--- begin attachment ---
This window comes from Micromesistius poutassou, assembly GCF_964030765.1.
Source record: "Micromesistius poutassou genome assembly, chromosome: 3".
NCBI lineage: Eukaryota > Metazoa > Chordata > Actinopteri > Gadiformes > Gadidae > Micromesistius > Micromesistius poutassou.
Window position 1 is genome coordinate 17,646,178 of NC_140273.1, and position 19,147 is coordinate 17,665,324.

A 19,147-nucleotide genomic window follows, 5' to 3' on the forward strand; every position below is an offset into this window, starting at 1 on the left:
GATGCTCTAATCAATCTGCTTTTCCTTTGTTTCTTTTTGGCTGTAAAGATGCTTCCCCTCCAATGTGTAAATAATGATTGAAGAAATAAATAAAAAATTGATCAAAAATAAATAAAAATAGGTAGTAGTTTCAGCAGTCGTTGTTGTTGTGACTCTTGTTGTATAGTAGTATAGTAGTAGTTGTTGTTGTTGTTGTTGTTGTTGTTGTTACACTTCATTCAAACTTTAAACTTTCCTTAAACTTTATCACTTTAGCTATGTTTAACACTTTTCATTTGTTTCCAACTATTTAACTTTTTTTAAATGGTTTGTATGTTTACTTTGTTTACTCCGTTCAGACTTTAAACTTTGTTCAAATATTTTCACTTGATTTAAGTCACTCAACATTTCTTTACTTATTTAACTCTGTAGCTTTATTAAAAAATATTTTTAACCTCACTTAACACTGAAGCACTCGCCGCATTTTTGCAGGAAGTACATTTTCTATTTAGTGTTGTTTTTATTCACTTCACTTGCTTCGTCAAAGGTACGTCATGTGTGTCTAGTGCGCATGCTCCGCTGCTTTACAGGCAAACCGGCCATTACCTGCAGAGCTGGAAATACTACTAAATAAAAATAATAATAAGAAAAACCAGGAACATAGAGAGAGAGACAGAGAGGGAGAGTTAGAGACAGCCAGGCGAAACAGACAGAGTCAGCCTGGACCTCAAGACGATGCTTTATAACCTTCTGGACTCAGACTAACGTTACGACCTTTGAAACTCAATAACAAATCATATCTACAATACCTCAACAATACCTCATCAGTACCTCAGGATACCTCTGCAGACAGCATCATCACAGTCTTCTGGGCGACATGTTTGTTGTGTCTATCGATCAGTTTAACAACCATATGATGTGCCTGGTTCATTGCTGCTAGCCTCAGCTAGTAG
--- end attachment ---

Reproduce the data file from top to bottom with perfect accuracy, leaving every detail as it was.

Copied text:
This window comes from Micromesistius poutassou, assembly GCF_964030765.1.
Source record: "Micromesistius poutassou genome assembly, chromosome: 3".
NCBI lineage: Eukaryota > Metazoa > Chordata > Actinopteri > Gadiformes > Gadidae > Micromesistius > Micromesistius poutassou.
Window position 1 is genome coordinate 17,646,178 of NC_140273.1, and position 19,147 is coordinate 17,665,324.

A 19,147-nucleotide genomic window follows, 5' to 3' on the forward strand; every position below is an offset into this window, starting at 1 on the left:
GATGCTCTAATCAATCTGCTTTTCCTTTGTTTCTTTTTGGCTGTAAAGATGCTTCCCCTCCAATGTGTAAATAATGATTGAAGAAATAAATAAAAAATTGATCAAAAATAAATAAAAATAGGTAGTAGTTTCAGCAGTCGTTGTTGTTGTGACTCTTGTTGTATAGTAGTATAGTAGTAGTTGTTGTTGTTGTTGTTGTTGTTGTTGTTACACTTCATTCAAACTTTAAACTTTCCTTAAACTTTATCACTTTAGCTATGTTTAACACTTTTCATTTGTTTCCAACTATTTAACTTTTTTTAAATGGTTTGTATGTTTACTTTGTTTACTCCGTTCAGACTTTAAACTTTGTTCAAATATTTTCACTTGATTTAAGTCACTCAACATTTCTTTACTTATTTAACTCTGTAGCTTTATTAAAAAATATTTTTAACCTCACTTAACACTGAAGCACTCGCCGCATTTTTGCAGGAAGTACATTTTCTATTTAGTGTTGTTTTTATTCACTTCACTTGCTTCGTCAAAGGTACGTCATGTGTGTCTAGTGCGCATGCTCCGCTGCTTTACAGGCAAACCGGCCATTACCTGCAGAGCTGGAAATACTACTAAATAAAAATAATAATAAGAAAAACCAGGAACATAGAGAGAGAGACAGAGAGGGAGAGTTAGAGACAGCCAGGCGAAACAGACAGAGTCAGCCTGGACCTCAAGACGATGCTTTATAACCTTCTGGACTCAGACTAACGTTACGACCTTTGAAACTCAATAACAAATCATATCTACAATACCTCAACAATACCTCATCAGTACCTCAGGATACCTCTGCAGACAGCATCATCACAGTCTTCTGGGCGACATGTTTGTTGTGTCTATCGATCAGTTTAACAACCATATGATGTGCCTGGTTCATTGCTGCTAGCCTCAGCTAGTAG